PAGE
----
OPSEC dear. You mentioned a purse. Careful.
And you said our. We now know she has a purse and another person, perhaps a hubby. Or she is a man, with a man purse, and another person. So, could be woman or a man, with a significant other, probably. This narrows it down a lot.
Actually, I said you and yours. Must be the Martians playing with your reception.
For those of us who commute to work, remember that our vehicle may well serve method of getting back home, or the location of the Get Home Bag, should we need to use 2 legs. I always keep a well stocked, well organized first aid kit in my car along with my other survival gear. Some items that should not be overlooked include wound dressings. I also have and Israeli battle bandage for penetrating wounds. If the situation is dire enough that you can’t take your car, trauma is going to be a likely injury.
As for meds, there is variable data regarding which meds will tolerate heat. One that most certainly will not is nitroglycerine. This rapidly loses effectiveness with heat, even if it is carried in a pocket close to the body, like in a pants pocket. If someone is on chronic daily medications, I like the idea of storing a supply for several days in a small ice box to protect against extreme heat and cold. Then make a schedule to rotate it once a quarter. For those who have trouble remembering this, one way to remember is to rotate it at the end of each major sports season (e.g. after the superbowl, march madness, Stanley cup, and world series)
For a person that has heart problems, how would you keep nitro with you at all times if you don’t carry it in your pocket? Don’t stay in house or in car, usually outside doing what ever. Have been carrying in pants pocket for 12 years now, but haven’t had to use them yet. Appreciate any realistic suggestions.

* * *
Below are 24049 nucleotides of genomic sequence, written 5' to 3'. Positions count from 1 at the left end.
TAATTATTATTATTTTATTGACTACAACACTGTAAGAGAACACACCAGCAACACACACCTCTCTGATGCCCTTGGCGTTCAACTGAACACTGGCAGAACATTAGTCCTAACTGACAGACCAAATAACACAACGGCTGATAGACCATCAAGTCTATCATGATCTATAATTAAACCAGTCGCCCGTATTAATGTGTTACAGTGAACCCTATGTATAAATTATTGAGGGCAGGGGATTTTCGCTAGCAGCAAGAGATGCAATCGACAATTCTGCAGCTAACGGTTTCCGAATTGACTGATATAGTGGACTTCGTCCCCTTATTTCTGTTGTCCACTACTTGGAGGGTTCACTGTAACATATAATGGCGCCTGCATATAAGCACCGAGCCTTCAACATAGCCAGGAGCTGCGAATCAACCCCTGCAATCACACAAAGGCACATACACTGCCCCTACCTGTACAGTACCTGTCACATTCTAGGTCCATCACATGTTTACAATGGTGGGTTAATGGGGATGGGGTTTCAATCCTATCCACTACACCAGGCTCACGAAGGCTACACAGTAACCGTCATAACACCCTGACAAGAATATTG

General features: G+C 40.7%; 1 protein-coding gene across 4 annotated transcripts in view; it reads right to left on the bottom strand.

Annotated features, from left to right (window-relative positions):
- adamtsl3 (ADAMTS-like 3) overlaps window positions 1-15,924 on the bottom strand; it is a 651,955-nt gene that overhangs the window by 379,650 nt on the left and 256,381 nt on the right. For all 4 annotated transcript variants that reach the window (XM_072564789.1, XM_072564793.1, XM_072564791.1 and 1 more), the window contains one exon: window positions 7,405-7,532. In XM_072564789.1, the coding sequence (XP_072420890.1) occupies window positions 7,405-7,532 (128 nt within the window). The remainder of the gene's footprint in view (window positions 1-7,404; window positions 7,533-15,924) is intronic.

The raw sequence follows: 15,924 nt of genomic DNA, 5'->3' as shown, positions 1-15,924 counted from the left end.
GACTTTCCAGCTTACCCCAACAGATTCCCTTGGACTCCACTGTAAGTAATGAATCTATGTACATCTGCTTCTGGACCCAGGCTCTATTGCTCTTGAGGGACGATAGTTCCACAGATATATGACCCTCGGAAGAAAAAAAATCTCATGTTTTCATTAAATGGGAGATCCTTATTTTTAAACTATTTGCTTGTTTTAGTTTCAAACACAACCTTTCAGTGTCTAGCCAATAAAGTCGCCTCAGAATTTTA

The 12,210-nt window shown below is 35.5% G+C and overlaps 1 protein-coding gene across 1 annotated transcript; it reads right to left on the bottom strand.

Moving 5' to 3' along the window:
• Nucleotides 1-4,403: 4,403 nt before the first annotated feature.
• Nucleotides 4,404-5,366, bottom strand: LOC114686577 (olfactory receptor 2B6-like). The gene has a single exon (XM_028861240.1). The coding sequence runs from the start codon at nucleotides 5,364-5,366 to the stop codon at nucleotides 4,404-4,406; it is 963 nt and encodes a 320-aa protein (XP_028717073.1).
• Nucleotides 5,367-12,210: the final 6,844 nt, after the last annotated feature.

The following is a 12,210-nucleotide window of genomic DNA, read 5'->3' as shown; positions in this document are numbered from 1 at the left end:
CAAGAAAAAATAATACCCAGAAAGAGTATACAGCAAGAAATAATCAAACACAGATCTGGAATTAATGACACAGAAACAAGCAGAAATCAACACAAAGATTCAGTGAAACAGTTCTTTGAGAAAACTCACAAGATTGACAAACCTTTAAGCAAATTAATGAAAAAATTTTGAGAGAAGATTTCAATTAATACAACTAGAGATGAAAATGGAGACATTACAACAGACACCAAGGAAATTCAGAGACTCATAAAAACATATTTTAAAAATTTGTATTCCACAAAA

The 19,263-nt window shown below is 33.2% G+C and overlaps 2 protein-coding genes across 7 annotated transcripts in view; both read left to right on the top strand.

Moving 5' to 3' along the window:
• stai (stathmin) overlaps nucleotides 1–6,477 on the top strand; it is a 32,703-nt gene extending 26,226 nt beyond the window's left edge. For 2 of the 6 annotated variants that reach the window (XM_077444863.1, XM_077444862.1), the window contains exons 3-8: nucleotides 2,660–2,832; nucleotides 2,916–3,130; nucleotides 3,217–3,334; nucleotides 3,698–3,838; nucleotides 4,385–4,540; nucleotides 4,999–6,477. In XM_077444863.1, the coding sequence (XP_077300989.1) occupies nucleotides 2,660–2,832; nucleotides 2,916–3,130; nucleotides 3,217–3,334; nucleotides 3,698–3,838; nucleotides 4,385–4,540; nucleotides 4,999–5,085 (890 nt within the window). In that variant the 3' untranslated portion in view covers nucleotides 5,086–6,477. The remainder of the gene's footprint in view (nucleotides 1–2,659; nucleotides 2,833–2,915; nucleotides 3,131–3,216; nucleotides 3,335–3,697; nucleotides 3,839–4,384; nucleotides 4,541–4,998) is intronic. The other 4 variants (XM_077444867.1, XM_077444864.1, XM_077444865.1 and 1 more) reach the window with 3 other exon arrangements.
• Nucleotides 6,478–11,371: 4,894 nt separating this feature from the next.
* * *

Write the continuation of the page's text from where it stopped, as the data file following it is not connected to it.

I’m going to assume that you mean the pills that you put under your tongue.
From what I was told they are not heat sensitive. They *do* degrade quickly once the bottle is opened.
NTG SL tablets are sensitive to everything heat, moisture and esp light. They can be rendered inert within minutes (moisture, they dissolve within seconds) to hours (light /heat). Or so I have been taught for the last 25 25 years in nursing school and working as a RN. They also have a very short exp date because of their instability. NTG is actually the most unstable drug given today. Now the NTG long acting capsules are not as unstable but still have to be kept in a cool, dark, dry environment. They just do not degrade as quickly.
You can get a container that hangs from a chain around your neck to carry NTG in. It is insulated and usually made of stainless steel. That keeps them in the dark and cooler than in the brown glass bottle and in your pocket.